It’s clearly a budget, it’s got lots of numbers on it – George W. Bush
Prescribing solutions to community challenges can be tempting. Especially after watching melodious YouTube videos that advertise an organizations ability to organize a community with Colgate smiles as proof of their claims. We all have a Facebook diploma in some field.
The reason I advocate for direct relational experience is that it’s a strong reminder that a community is, essentially, a big human.
Hundreds of individuals who live/work in a specific location. They may never interact but their goals are ultimately linked to each individual fulfilling their chosen role in that community. If we’re going to be pedantic, then let’s go with thousands of individuals.
If, like me, you’re looking for a human-centered approach then keep your eye out for the humans who are most invested in the communities you’re hoping to develop. Everyone has a specific skill and it isn’t up to you to perform all the tasks.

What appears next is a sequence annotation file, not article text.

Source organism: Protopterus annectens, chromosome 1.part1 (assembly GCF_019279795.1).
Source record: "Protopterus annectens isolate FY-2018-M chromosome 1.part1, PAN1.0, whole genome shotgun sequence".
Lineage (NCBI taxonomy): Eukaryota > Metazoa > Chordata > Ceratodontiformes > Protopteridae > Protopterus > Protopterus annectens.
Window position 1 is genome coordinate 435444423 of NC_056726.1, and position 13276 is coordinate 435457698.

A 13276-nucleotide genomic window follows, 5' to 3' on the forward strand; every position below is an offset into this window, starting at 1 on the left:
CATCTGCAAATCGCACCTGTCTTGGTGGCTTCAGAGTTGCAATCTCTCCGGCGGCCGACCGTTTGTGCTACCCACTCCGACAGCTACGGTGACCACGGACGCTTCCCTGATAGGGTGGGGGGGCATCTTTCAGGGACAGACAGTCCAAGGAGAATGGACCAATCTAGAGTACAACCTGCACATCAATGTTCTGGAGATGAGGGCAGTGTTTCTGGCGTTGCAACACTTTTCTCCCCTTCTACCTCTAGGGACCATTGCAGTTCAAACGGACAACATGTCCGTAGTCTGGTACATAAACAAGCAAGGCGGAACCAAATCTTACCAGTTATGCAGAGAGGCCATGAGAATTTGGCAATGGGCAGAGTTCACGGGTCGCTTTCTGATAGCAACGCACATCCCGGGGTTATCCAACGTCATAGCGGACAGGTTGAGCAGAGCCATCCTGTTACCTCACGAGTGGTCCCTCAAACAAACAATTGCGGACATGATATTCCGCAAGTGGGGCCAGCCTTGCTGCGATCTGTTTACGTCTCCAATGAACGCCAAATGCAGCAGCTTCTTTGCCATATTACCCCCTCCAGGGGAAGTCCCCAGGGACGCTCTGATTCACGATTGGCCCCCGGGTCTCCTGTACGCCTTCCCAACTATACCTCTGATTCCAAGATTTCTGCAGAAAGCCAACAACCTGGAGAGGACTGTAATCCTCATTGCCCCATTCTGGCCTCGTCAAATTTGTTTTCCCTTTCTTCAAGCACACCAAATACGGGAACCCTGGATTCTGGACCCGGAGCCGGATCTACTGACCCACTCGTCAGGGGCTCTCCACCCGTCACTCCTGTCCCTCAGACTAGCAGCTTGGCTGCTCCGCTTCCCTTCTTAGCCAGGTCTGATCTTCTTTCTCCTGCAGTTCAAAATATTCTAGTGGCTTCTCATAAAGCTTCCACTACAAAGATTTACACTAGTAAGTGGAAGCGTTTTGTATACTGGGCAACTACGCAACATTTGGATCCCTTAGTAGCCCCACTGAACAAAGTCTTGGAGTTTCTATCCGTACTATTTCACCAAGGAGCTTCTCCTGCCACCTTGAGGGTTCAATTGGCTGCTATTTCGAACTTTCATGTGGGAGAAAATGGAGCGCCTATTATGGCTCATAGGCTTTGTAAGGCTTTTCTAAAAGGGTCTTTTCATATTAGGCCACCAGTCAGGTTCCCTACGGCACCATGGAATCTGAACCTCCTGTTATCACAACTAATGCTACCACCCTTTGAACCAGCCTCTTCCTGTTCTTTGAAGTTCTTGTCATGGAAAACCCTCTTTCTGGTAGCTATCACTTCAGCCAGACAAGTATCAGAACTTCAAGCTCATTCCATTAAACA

Next, first step
First things first, admit that you’ve seen the need. Your entrepreneurial mentality is a wave that you’ve ridden to get a meeting with the right people. But now you’re on dry land and if you want to make progress then you need to learn to work with other humans.
What are the foundations of your passionate desire to make a change?
Is there a need?
Essentially, a community developer is selling a problem. Selling a solution was the first mistake I made. I realized that I was selling my idea of a solution without fully understanding what the community needs are. I quickly lost a lot of energy when I saw key players shying away from their responsibilities (responsibilities that I had prescribed in my fervor to make tangible change) and forgot to establish a mutual understanding between stakeholders.
Write it down!
Once you’ve grasped that understanding, write it down. Make it real. I’m still working on this myself and reading sections of the book below, I’m learning how to put word to thought.